Cross-Reactive Foods: The Reason You're Not Healing Gluten-Free?

wheat and corn - cross-reactive foods?
Is corn cross-reactive with gluten grains?. Dalvir Ubhi/EyeEm/Getty Images

Ever hear of the concept "cross-reactivity"? Supposedly, cross-reactivity occurs when people with celiac disease or non-celiac gluten sensitivity consume certain foods (including grains, dairy, processed foods such as chocolate, and even coffee) that "mimic" gluten in your body.

According to this theory, these foods cause you to have symptoms of a glutening even when you haven't actually consumed any gluten.

Certain companies are heavily promoting tests that supposedly tell you whether your body is mistaking other substances (such as other grains, chocolate or coffee) for gluten, and reacting accordingly. In addition, some clinicians advocate eliminating all grains from your diet — not just gluten-containing grains — because of cross-reactivity.

The problem is, there's just no strong scientific or medical backing for the concept of "cross-reactivity" of many foods with gluten grains, other than for oats (which are a problem for some people with celiac and gluten sensitivity) and possibly corn. Here are the facts.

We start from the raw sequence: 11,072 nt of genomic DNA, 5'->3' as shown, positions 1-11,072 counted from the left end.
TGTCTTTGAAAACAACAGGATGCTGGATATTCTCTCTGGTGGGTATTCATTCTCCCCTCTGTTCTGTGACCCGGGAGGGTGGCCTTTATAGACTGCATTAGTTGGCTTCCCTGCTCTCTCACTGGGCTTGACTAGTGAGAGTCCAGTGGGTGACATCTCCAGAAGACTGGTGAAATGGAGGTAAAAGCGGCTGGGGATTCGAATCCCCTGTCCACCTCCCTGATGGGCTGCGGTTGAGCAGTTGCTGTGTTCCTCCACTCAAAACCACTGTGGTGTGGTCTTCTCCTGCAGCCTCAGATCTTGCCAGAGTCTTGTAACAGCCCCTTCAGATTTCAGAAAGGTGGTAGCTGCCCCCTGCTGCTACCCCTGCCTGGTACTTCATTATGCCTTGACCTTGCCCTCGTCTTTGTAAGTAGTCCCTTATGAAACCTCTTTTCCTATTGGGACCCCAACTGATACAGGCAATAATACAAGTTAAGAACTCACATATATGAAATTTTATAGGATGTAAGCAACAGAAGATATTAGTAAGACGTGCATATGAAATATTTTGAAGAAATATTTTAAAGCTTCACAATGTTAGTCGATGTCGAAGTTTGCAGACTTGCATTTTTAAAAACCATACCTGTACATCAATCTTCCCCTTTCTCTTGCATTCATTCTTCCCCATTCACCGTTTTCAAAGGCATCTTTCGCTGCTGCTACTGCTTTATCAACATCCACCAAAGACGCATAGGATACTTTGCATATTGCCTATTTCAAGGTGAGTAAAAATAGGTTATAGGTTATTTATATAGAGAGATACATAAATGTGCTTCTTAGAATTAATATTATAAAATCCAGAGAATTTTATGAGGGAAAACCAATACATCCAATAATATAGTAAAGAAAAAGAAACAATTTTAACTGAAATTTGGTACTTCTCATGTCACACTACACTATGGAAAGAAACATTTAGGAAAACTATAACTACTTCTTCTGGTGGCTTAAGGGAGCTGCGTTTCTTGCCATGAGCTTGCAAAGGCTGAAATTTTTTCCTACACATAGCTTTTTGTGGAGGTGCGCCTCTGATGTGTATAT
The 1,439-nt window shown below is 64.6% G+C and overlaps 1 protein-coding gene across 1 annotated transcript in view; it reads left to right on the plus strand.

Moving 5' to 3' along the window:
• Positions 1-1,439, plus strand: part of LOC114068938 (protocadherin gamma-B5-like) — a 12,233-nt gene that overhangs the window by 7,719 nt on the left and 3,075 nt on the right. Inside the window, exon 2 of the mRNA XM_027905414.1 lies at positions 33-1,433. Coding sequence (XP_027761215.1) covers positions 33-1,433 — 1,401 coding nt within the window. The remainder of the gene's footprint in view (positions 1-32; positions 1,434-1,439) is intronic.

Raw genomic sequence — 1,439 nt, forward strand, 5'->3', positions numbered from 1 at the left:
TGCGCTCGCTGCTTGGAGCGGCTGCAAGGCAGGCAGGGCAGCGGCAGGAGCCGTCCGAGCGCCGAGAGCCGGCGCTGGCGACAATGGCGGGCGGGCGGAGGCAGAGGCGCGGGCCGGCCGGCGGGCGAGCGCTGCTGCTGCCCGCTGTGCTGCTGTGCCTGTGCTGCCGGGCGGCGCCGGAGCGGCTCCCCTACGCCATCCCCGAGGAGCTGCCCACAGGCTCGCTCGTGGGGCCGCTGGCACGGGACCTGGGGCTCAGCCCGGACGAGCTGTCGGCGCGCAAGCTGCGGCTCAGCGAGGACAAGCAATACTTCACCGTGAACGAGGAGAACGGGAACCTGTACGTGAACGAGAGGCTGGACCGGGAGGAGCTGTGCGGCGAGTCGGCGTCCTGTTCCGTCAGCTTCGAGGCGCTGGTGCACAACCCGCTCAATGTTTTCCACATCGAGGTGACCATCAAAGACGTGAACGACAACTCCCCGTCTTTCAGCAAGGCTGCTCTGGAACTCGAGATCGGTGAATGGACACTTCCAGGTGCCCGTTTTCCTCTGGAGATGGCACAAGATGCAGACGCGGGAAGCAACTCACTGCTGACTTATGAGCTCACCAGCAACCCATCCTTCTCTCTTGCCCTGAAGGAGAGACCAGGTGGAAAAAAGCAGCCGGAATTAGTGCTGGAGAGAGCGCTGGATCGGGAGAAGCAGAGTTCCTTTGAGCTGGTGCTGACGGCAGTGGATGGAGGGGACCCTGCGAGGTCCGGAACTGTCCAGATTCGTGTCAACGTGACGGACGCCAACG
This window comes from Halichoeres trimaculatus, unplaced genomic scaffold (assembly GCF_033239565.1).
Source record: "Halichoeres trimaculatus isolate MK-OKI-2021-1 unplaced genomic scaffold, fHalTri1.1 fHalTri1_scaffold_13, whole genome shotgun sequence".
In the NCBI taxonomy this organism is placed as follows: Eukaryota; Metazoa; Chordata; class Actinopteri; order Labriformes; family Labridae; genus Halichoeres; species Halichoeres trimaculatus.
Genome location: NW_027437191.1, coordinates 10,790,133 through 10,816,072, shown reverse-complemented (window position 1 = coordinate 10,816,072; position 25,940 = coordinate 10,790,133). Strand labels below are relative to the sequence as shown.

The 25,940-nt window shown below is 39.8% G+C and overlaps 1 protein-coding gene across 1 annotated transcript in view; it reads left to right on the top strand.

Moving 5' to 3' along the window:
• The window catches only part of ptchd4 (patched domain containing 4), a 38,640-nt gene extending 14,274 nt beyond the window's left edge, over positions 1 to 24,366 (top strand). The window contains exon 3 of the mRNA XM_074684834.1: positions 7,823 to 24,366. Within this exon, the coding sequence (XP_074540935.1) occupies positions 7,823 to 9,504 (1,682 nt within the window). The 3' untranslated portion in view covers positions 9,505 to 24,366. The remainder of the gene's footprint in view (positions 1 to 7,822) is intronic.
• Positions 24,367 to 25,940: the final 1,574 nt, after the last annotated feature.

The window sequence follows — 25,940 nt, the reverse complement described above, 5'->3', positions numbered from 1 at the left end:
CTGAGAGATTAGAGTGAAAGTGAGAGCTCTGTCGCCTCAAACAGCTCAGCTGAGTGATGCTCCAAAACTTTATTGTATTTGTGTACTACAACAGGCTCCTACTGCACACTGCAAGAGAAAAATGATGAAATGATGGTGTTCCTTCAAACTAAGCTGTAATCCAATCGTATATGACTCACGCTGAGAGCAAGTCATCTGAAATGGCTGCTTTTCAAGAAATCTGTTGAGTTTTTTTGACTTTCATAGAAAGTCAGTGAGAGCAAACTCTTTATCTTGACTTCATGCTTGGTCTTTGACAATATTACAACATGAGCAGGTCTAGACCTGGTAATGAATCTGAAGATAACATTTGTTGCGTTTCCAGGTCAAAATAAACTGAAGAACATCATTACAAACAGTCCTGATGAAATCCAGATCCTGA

Cross Reactivity: Plausible-Sounding but Unproven

The idea that people with celiac disease and gluten sensitivity suffer from cross-reactivity sounds plausible when you consider that many react to foods even though they're supposed to be gluten-free. It's certainly reasonable to be frustrated when you're following the gluten-free diet carefully, but continue to have frequent reactions.

It's not unusual for people who are carefully eating gluten-free but still getting sick to create a long list of additional foods to which they believe they're reacting.

However, the research doesn't bear out this concept of cross-reactivity. Instead, medical studies show that at least some of those who fail to feel better and heal on a gluten-free diet are getting glutened by the tiny amounts of gluten in their "gluten-free" foods.

How Much Gluten Do You React To?

Many of the gluten-free-labeled foods we see on grocery store shelves contain a tiny bit of gluten. Just as something can be labeled "fat-free" if it contains less than half a gram of fat per serving (it's not truly fat-free, it simply meets the legal definition for "fat-free"), something can be labeled "gluten-free" even if it contains a small amount of gluten.

One landmark study showed that the majority of people with celiac disease did fine when they ate foods with less than 20 parts per million of gluten in them, and that's the standard required in most countries. Many manufacturers produce products that are well below 20 parts per million. However, some people still react to much less gluten than that.